- Molner, my radio operator was brand new to the role. It was also his first Eastwind, so he was dealing with quite a learning curve. I simply assumed that he’d know how to use the equipment and never took the time to run through it with him before the game started. Lesson learned: spin up your guys on all their equipment before the game starts.
- I called an audible in the field on our first mission. My coordinating squad was falling behind schedule and we were ahead of schedule so we balanced the workload. This is fine, but I definitely need to communicate this with my command structure before setting off. Otherwise, if we make contact they’ll have no idea where to send the QRF.
- I know how to lead and I know how to teach. However, I’ve yet to master doing both at the same time. When the pressure is on, I don’t take the time to teach, I just expect my people to perform. Most of this stems from my personality but that doesn’t mean it’s something I can’t get better at.
- Splitting up the OPORD process is amazing! In the past, I’ve written my entire Operations Orders on my own. This time I drug my whole squad into the TOC to prepare the brief. I delegated out the situation paragraph along with the logistics and
communications sections while I focused on the mission and execution. This gave me more time to focus on the mission and involved my guys in the process so they could see how it’s done. We would then brief the S3 as a group, each covering our own sections. In this way, they got to see the OPORD writing process in action and had a better understanding of what the company as a whole was trying to accomplish.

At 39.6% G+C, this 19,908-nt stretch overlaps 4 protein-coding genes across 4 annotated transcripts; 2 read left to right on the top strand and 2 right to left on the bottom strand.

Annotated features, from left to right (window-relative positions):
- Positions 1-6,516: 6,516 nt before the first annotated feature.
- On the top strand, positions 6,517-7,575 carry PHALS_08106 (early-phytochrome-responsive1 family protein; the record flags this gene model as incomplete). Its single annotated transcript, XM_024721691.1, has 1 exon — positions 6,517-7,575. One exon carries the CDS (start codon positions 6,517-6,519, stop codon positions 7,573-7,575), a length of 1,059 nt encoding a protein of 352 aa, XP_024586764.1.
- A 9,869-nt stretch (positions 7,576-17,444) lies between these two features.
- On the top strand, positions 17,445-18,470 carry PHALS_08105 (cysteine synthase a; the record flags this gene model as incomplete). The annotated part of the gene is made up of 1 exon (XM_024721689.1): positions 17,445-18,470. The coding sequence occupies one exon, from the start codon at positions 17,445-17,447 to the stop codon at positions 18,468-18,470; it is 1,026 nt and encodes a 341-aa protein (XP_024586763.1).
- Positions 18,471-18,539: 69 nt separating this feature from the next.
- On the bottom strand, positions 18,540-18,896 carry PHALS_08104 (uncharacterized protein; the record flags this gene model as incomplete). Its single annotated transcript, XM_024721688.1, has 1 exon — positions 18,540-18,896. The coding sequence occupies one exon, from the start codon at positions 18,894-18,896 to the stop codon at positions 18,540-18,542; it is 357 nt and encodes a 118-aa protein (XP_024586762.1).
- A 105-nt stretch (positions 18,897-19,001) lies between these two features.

Ending on a good note, let’s go over some sustains:
- Vehicle transport is a huge asset when used correctly! On our first day out we were able to cover almost half of the 1000 acre AO in only a few hours. This would have taken us all day on foot (at least) and we would have been dog tired.
- Our squad left on time plus or minus 5 minutes for every single mission. While this may seem minuscule in the big picture, it was a personal goal for me to hit and it enabled our command staff to rely on us to be in the field when we said we’d be there.
- Last but not least, our squad adapted to adversity. From an ever changing personnel roster to a wide scope of missions (mounted route recon, mechanized point reconnaissance, route clearance/vanguard duties, listening/observation post manning and clandestine patrolling to name a few) we set out on each one with a plan in place and typically even followed that plan! That, above anything else speaks to the skill and capabilities of each member of US 3rd Squad. Mad props gentlemen.
Once again, many thanks to Arbee for the use of his photos!